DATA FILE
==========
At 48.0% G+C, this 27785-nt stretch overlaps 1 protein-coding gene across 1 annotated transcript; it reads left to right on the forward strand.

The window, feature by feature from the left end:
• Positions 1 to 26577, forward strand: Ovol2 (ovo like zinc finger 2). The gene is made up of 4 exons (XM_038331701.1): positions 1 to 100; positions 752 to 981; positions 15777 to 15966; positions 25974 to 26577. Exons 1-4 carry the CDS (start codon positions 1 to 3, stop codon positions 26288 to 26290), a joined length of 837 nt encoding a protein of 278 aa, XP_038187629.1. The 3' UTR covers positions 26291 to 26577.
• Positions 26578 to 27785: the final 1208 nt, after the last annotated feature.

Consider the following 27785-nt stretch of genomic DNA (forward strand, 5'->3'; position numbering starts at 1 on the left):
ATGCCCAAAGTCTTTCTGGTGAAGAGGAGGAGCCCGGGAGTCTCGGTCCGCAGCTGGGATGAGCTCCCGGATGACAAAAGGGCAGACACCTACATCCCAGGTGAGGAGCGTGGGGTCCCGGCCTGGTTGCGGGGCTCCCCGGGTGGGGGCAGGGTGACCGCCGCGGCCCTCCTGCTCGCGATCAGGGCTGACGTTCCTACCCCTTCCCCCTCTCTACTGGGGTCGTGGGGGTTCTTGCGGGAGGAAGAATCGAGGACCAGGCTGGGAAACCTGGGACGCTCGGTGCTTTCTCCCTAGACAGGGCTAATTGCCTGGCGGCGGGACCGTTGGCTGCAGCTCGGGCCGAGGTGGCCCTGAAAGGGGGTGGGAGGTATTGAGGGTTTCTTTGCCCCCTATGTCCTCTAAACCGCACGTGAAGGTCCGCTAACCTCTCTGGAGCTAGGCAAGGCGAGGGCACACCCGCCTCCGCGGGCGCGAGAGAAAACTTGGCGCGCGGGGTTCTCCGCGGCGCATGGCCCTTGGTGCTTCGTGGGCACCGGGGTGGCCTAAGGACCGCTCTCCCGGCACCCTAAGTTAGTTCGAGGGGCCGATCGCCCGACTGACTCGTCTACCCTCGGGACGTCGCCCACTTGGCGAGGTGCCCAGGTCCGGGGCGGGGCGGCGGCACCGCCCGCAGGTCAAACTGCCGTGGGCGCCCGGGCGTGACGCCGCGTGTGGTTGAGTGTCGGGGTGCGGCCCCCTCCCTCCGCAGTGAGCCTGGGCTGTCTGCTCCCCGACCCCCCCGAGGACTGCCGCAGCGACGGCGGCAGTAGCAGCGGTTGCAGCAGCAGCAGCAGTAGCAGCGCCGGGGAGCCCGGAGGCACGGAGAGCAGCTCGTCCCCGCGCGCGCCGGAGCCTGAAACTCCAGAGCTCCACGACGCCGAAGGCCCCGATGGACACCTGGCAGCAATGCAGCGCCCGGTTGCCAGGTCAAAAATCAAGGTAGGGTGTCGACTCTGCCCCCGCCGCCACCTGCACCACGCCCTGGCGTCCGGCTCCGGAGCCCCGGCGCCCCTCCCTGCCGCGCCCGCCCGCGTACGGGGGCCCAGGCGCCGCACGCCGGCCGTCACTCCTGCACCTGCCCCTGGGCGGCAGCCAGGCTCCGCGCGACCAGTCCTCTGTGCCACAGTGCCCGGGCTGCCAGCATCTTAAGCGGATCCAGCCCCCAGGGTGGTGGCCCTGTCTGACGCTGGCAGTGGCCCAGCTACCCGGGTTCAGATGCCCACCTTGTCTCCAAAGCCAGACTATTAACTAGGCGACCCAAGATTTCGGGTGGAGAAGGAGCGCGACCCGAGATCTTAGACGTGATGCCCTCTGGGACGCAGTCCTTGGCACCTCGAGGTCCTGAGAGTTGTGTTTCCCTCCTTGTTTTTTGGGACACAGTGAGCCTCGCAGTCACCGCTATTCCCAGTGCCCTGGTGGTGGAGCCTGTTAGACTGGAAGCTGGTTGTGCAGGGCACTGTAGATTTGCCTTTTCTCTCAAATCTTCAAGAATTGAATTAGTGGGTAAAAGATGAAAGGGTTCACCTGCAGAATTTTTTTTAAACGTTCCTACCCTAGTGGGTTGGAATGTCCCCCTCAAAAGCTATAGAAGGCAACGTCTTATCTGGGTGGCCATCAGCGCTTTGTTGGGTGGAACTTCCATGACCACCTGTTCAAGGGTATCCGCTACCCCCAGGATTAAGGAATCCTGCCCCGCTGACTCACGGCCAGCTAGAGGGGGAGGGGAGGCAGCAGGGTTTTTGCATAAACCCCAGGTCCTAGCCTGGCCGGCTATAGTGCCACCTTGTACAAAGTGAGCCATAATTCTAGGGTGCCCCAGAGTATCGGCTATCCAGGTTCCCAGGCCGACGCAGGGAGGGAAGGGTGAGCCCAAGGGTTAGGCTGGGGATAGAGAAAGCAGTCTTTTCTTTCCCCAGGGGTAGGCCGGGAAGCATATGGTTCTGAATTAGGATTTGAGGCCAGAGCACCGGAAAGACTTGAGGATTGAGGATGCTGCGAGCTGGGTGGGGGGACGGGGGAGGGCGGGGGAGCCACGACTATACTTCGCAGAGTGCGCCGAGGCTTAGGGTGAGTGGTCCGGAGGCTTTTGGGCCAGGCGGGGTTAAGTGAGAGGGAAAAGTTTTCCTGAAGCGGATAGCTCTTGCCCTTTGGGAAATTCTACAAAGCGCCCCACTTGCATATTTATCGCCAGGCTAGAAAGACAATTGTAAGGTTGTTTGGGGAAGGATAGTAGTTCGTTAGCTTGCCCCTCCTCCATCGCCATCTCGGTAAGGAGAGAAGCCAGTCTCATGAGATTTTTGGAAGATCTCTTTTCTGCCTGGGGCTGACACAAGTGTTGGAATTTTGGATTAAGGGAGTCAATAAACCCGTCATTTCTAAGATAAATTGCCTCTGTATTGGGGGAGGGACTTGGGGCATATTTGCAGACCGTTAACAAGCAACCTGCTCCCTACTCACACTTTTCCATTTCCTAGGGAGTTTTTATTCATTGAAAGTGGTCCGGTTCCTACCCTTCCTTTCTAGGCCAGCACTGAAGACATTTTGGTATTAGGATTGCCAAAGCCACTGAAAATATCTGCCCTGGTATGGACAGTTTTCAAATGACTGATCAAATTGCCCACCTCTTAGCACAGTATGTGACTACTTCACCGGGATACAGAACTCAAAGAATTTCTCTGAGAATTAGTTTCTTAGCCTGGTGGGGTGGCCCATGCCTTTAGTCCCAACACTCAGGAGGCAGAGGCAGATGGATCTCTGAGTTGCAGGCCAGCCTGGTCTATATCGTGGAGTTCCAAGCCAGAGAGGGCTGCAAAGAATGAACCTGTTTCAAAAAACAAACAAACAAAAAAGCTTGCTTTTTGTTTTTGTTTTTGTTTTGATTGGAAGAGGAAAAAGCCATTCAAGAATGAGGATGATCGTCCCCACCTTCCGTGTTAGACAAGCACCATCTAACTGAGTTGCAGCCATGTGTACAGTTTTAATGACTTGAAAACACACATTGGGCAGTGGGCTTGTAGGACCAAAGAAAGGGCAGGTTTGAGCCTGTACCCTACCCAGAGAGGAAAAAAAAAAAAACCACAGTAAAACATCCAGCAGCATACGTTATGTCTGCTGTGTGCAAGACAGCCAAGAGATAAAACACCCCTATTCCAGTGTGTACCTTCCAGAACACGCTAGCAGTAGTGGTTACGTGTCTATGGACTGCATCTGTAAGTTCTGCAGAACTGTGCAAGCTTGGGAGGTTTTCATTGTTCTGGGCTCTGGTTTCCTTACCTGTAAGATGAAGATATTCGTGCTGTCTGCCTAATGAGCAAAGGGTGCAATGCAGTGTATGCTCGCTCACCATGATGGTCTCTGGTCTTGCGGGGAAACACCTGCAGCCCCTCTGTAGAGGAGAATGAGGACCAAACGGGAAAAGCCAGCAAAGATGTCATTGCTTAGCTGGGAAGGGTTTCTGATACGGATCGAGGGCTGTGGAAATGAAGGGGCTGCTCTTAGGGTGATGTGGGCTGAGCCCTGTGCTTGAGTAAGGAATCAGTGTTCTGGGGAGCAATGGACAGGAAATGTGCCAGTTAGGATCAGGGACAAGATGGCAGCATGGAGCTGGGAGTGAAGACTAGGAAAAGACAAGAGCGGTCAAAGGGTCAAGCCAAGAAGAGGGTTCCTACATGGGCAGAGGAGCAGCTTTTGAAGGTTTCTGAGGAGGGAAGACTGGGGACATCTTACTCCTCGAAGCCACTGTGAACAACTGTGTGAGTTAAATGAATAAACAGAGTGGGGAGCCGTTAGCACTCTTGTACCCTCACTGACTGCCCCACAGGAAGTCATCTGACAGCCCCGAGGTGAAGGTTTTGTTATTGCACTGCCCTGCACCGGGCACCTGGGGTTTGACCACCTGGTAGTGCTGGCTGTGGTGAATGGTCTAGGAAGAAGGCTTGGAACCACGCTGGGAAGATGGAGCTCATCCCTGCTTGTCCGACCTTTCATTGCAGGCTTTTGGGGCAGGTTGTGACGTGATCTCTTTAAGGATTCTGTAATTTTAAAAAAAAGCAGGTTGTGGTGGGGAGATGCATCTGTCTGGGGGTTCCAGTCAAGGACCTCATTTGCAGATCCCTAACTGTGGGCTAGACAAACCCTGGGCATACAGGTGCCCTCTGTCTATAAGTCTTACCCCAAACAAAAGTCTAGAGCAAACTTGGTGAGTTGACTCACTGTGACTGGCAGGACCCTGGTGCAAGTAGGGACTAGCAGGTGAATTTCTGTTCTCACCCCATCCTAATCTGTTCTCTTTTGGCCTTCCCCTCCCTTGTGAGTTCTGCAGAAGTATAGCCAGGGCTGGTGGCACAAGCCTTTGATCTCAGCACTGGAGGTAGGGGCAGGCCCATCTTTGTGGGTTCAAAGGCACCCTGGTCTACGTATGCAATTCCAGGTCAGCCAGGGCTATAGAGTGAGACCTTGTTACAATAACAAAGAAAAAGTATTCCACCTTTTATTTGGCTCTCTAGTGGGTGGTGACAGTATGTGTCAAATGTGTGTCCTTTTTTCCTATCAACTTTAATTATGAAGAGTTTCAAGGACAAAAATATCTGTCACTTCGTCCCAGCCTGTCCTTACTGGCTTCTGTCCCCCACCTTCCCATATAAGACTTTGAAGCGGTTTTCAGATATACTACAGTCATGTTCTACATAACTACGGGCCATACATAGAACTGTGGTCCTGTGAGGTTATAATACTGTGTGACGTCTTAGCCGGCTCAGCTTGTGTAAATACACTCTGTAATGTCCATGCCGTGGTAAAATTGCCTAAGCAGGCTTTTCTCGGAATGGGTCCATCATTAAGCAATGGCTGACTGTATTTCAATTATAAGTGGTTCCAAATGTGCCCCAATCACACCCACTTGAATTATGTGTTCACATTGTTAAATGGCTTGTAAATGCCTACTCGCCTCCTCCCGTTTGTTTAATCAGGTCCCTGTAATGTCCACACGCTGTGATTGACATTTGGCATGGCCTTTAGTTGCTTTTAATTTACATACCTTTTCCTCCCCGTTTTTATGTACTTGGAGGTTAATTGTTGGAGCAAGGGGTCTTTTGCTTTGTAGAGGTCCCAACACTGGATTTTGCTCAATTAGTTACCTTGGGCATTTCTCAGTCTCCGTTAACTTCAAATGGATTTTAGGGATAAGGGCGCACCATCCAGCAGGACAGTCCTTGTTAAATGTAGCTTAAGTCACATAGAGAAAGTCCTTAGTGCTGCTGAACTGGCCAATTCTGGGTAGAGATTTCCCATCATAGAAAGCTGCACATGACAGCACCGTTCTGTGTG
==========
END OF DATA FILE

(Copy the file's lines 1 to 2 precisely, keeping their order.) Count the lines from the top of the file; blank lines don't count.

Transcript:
At 48.0% G+C, this 27785-nt stretch overlaps 1 protein-coding gene across 1 annotated transcript; it reads left to right on the forward strand.

The window, feature by feature from the left end: